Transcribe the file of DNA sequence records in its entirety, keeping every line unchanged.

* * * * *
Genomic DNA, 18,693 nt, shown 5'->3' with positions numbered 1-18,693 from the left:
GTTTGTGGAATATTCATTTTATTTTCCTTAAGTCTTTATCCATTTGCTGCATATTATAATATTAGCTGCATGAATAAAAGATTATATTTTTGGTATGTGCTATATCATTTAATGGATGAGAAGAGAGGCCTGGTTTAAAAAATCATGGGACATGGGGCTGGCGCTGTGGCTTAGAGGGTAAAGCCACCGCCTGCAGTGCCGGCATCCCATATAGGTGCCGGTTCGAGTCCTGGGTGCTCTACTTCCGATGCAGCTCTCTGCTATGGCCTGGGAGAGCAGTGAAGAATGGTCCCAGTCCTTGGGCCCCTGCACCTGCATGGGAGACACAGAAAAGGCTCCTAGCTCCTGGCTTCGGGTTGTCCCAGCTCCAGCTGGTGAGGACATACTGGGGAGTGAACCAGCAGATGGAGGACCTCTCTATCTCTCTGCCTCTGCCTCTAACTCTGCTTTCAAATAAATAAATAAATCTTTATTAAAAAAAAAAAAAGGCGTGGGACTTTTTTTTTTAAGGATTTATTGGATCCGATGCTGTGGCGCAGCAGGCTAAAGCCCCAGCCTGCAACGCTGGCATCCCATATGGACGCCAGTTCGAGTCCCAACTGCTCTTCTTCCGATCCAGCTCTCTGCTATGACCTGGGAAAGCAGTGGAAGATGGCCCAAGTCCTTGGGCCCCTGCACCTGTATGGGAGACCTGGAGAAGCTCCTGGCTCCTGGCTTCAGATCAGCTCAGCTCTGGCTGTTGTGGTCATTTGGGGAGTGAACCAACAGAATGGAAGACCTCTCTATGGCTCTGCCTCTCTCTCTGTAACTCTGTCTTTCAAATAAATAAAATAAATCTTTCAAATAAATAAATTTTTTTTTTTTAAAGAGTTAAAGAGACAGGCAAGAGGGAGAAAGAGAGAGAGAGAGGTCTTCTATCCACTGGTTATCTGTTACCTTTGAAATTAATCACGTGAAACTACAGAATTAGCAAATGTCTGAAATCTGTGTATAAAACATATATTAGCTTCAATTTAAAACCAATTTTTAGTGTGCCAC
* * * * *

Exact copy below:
Genomic DNA, 18,693 nt, shown 5'->3' with positions numbered 1-18,693 from the left:
GTTTGTGGAATATTCATTTTATTTTCCTTAAGTCTTTATCCATTTGCTGCATATTATAATATTAGCTGCATGAATAAAAGATTATATTTTTGGTATGTGCTATATCATTTAATGGATGAGAAGAGAGGCCTGGTTTAAAAAATCATGGGACATGGGGCTGGCGCTGTGGCTTAGAGGGTAAAGCCACCGCCTGCAGTGCCGGCATCCCATATAGGTGCCGGTTCGAGTCCTGGGTGCTCTACTTCCGATGCAGCTCTCTGCTATGGCCTGGGAGAGCAGTGAAGAATGGTCCCAGTCCTTGGGCCCCTGCACCTGCATGGGAGACACAGAAAAGGCTCCTAGCTCCTGGCTTCGGGTTGTCCCAGCTCCAGCTGGTGAGGACATACTGGGGAGTGAACCAGCAGATGGAGGACCTCTCTATCTCTCTGCCTCTGCCTCTAACTCTGCTTTCAAATAAATAAATAAATCTTTATTAAAAAAAAAAAAAGGCGTGGGACTTTTTTTTTTAAGGATTTATTGGATCCGATGCTGTGGCGCAGCAGGCTAAAGCCCCAGCCTGCAACGCTGGCATCCCATATGGACGCCAGTTCGAGTCCCAACTGCTCTTCTTCCGATCCAGCTCTCTGCTATGACCTGGGAAAGCAGTGGAAGATGGCCCAAGTCCTTGGGCCCCTGCACCTGTATGGGAGACCTGGAGAAGCTCCTGGCTCCTGGCTTCAGATCAGCTCAGCTCTGGCTGTTGTGGTCATTTGGGGAGTGAACCAACAGAATGGAAGACCTCTCTATGGCTCTGCCTCTCTCTCTGTAACTCTGTCTTTCAAATAAATAAAATAAATCTTTCAAATAAATAAATTTTTTTTTTTTAAAGAGTTAAAGAGACAGGCAAGAGGGAGAAAGAGAGAGAGAGAGGTCTTCTATCCACTGGTTATCTGTTACCTTTGAAATTAATCACGTGAAACTACAGAATTAGCAAATGTCTGAAATCTGTGTATAAAACATATATTAGCTTCAATTTAAAACCAATTTTTAGTGTGCCAC